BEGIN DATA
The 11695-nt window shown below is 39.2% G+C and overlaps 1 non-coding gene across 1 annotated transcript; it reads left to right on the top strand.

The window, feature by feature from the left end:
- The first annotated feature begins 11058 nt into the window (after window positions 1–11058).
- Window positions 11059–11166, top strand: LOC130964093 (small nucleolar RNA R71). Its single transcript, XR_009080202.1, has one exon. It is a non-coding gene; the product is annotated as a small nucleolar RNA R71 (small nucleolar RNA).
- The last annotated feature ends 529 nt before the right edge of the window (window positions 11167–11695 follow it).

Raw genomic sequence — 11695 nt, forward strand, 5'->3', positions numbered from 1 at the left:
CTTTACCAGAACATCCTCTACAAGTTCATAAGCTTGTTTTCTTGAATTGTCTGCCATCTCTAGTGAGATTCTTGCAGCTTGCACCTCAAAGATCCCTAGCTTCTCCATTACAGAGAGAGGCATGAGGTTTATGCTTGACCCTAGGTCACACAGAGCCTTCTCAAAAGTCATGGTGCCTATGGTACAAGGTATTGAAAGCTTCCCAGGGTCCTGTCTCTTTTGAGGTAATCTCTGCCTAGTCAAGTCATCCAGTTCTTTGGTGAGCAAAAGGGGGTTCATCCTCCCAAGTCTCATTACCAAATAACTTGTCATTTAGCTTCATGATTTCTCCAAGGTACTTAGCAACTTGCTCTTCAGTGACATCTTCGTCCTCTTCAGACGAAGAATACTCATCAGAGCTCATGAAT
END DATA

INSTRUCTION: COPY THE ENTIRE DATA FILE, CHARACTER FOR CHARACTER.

The 11695-nt window shown below is 39.2% G+C and overlaps 1 non-coding gene across 1 annotated transcript; it reads left to right on the top strand.

The window, feature by feature from the left end:
- The first annotated feature begins 11058 nt into the window (after window positions 1–11058).
- Window positions 11059–11166, top strand: LOC130964093 (small nucleolar RNA R71). Its single transcript, XR_009080202.1, has one exon. It is a non-coding gene; the product is annotated as a small nucleolar RNA R71 (small nucleolar RNA).
- The last annotated feature ends 529 nt before the right edge of the window (window positions 11167–11695 follow it).

Raw genomic sequence — 11695 nt, forward strand, 5'->3', positions numbered from 1 at the left:
CTTTACCAGAACATCCTCTACAAGTTCATAAGCTTGTTTTCTTGAATTGTCTGCCATCTCTAGTGAGATTCTTGCAGCTTGCACCTCAAAGATCCCTAGCTTCTCCATTACAGAGAGAGGCATGAGGTTTATGCTTGACCCTAGGTCACACAGAGCCTTCTCAAAAGTCATGGTGCCTATGGTACAAGGTATTGAAAGCTTCCCAGGGTCCTGTCTCTTTTGAGGTAATCTCTGCCTAGTCAAGTCATCCAGTTCTTTGGTGAGCAAAAGGGGGTTCATCCTCCCAAGTCTCATTACCAAATAACTTGTCATTTAGCTTCATGATTTCTCCAAGGTACTTAGCAACTTGCTCTTCAGTGACATCTTCGTCCTCTTCAGACGAAGAATACTCATCAGAGCTCATGAAT